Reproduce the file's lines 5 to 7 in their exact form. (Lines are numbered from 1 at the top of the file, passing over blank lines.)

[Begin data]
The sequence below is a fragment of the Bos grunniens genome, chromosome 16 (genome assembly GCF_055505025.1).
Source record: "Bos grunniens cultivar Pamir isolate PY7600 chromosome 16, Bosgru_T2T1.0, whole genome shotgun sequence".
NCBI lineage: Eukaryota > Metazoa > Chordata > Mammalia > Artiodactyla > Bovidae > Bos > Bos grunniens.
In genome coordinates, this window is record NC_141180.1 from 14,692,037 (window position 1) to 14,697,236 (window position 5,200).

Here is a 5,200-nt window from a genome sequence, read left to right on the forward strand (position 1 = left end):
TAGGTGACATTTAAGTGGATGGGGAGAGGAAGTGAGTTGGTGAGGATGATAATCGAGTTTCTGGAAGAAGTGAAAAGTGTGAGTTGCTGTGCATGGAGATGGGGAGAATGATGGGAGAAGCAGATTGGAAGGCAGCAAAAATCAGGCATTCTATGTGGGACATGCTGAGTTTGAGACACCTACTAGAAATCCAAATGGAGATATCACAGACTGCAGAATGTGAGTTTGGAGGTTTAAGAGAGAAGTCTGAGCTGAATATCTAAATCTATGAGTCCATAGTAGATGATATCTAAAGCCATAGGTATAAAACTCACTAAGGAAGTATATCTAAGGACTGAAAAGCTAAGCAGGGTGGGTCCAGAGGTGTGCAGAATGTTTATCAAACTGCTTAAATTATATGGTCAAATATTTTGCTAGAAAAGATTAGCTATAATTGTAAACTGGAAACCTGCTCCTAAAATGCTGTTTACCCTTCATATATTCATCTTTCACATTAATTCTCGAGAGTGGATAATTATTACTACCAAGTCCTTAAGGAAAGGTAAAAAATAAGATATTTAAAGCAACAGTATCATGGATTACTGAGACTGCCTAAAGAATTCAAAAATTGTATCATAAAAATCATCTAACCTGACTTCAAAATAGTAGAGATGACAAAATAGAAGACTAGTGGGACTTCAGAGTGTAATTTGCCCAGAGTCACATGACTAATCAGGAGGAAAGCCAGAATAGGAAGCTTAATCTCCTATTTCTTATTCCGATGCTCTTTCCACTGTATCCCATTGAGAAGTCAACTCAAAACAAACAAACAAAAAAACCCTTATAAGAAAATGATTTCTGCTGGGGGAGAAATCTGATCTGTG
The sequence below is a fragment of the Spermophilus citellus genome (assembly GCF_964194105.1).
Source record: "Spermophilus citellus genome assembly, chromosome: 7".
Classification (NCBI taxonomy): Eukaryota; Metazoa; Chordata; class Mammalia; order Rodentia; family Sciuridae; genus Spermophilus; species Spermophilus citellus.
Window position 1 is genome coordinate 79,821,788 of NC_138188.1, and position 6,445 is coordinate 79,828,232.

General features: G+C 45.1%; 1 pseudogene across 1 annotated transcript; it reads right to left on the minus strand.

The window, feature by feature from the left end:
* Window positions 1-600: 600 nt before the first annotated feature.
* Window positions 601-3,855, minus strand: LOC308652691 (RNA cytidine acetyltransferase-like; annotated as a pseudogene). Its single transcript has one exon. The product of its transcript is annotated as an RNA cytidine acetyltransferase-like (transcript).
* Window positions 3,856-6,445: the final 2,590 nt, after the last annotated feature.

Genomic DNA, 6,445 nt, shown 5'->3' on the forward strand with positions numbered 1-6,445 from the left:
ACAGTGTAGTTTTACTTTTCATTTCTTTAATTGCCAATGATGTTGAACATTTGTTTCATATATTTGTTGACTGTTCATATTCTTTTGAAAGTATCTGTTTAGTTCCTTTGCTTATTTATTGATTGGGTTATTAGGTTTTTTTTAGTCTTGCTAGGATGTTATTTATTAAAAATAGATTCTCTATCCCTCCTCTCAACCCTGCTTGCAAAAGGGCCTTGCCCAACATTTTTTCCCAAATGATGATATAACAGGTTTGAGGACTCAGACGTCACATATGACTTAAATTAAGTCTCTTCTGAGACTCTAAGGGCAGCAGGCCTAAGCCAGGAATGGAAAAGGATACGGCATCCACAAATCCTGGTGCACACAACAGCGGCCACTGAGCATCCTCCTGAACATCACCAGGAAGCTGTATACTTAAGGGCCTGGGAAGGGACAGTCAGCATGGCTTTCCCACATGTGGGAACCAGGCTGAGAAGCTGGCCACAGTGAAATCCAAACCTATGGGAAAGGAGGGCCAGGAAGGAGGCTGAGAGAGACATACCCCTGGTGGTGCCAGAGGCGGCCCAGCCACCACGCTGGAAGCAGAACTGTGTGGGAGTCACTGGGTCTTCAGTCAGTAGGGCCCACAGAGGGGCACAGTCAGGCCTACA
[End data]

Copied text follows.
Here is a 5,200-nt window from a genome sequence, read left to right on the forward strand (position 1 = left end):
TAGGTGACATTTAAGTGGATGGGGAGAGGAAGTGAGTTGGTGAGGATGATAATCGAGTTTCTGGAAGAAGTGAAAAGTGTGAGTTGCTGTGCATGGAGATGGGGAGAATGATGGGAGAAGCAGATTGGAAGGCAGCAAAAATCAGGCATTCTATGTGGGACATGCTGAGTTTGAGACACCTACTAGAAATCCAAATGGAGATATCACAGACTGCAGAATGTGAGTTTGGAGGTTTAAGAGAGAAGTCTGAGCTGAATATCTAAATCTATGAGTCCATAGTAGATGATATCTAAAGCCATAGGTATAAAACTCACTAAGGAAGTATATCTAAGGACTGAAAAGCTAAGCAGGGTGGGTCCAGAGGTGTGCAGAATGTTTATCAAACTGCTTAAATTATATGGTCAAATATTTTGCTAGAAAAGATTAGCTATAATTGTAAACTGGAAACCTGCTCCTAAAATGCTGTTTACCCTTCATATATTCATCTTTCACATTAATTCTCGAGAGTGGATAATTATTACTACCAAGTCCTTAAGGAAAGGTAAAAAATAAGATATTTAAAGCAACAGTATCATGGATTACTGAGACTGCCTAAAGAATTCAAAAATTGTATCATAAAAATCATCTAACCTGACTTCAAAATAGTAGAGATGACAAAATAGAAGACTAGTGGGACTTCAGAGTGTAATTTGCCCAGAGTCACATGACTAATCAGGAGGAAAGCCAGAATAGGAAGCTTAATCTCCTATTTCTTATTCCGATGCTCTTTCCACTGTATCCCATTGAGAAGTCAACTCAAAACAAACAAACAAAAAAACCCTTATAAGAAAATGATTTCTGCTGGGGGAGAAATCTGATCTGTG
The sequence below is a fragment of the Spermophilus citellus genome (assembly GCF_964194105.1).